Our algorithm looked at tens of thousands of patients, and computationally phenotyped them through every minute of data using the international consensus definition of septic shock, and based on early warning times, found clinical ground truth. We also discovered that the Sepsis 2 definition had a property that was temporarily unstable. This is to say that the state of a patient with sepsis as defined by Sepsis 2, was changing all the time, and it was not possible to predict ground truth. With found the Sepsis 3 definitions to be temporarily stable with few state transitions. The major factor was that the criteria in Sepsis 2 had included a diagnosis of SIRS before sepsis was considered as a diagnosis, and it was removed from 3. We believe that SIRS was causing frequent state changes, as an ambiguous diagnosis.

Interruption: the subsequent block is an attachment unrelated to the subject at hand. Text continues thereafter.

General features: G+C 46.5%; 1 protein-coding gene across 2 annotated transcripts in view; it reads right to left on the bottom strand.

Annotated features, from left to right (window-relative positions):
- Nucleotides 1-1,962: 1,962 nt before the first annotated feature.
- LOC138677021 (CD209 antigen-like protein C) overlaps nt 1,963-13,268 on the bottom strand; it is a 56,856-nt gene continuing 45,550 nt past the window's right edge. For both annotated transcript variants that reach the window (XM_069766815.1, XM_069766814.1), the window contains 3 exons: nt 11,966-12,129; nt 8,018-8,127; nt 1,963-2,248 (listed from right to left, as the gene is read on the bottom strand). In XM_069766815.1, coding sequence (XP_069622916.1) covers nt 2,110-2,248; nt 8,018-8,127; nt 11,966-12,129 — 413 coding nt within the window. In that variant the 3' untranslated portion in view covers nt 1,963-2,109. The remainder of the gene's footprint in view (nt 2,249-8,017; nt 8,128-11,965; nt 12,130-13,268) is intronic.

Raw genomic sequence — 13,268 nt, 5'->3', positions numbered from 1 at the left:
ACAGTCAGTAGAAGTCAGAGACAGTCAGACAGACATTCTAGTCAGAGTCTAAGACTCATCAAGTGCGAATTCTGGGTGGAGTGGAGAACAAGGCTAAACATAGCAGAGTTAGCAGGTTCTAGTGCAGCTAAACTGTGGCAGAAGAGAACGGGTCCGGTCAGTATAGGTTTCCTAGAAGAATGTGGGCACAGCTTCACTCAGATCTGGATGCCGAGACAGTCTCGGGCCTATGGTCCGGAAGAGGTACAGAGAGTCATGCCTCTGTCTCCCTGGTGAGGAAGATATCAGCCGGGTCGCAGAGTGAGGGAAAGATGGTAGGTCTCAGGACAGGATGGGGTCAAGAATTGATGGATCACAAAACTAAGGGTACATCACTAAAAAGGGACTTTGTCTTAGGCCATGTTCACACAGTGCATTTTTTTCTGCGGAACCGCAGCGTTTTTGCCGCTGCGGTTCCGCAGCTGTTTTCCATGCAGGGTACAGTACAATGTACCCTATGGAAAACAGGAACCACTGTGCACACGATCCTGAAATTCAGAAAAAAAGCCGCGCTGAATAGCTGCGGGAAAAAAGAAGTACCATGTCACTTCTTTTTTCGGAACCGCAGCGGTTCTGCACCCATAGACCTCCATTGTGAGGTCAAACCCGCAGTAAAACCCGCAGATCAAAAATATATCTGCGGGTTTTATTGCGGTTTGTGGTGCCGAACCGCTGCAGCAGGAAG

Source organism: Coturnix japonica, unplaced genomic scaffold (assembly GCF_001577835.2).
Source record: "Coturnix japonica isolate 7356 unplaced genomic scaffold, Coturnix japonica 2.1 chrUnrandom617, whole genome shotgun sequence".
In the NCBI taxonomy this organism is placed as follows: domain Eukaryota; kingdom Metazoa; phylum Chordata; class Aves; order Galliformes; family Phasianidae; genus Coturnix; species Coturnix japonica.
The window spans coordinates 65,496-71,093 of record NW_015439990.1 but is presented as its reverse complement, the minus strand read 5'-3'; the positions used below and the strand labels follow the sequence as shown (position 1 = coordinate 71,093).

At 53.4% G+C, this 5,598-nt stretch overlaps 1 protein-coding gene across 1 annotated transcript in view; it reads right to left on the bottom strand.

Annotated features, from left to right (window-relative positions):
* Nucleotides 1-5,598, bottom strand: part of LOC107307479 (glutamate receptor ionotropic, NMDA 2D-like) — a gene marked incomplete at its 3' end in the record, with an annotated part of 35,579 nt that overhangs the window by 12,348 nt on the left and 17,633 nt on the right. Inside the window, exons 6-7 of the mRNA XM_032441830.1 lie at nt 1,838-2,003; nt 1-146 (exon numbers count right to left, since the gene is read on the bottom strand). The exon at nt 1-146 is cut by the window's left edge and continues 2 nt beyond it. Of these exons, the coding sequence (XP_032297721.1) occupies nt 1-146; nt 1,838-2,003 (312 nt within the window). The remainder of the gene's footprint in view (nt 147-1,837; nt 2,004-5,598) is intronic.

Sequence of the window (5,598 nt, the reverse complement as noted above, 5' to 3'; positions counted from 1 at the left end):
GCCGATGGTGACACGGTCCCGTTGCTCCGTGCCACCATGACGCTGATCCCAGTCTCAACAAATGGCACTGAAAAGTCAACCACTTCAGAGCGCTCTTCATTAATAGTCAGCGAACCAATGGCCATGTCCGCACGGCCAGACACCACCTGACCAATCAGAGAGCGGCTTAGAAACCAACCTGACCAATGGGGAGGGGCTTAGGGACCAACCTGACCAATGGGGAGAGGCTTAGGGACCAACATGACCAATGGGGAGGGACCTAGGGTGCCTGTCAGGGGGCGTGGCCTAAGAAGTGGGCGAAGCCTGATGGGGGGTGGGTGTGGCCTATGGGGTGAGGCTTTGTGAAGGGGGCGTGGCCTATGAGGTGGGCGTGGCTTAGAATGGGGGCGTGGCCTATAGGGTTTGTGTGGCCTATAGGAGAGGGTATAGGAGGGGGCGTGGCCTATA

We are able to predict those patients with sepsis who will transition to shock many hours before they go into shock. We are also able to identify distinct temporal patterns of the risk score corresponding to patient populations with high (up to 60%) versus low (10-20%) mortality. For each of these groups, we looked at comorbidities, diagnoses such as kidney failure and cancer, but we do not know what the relationship is or what is different about these patient groups and the fact that they are in the 60% mortality pool. We know their physiology is saying they are in the mortality pool, but not why. What this means is how these patients are being treated could be the issue (physicians with different levels of training, and other factors involved in treatment decisions). In our work, patients were classified into high and low risk. We found that patients in the low risk received vasopressors and adequate fluid resuscitation and for patients in the high-risk pool, fewer had received vasopressors or fluids. The question is, why are these patients not getting these things. Our algorithm to predict the transition to septic shock can positively influence treatment decisions made by many physicians, to confirm the value of treatment and prevent the development of septic shock. We’ve also identified and know the time to look for proteomic and genomic biomarkers for the early predictive shock signature that could correlate with this high risk/these measures are not routinely done clinically, and this line of work could be very helpful in understanding the fundamental biology of the very rapid change in patient state when they cross the risk score threshold.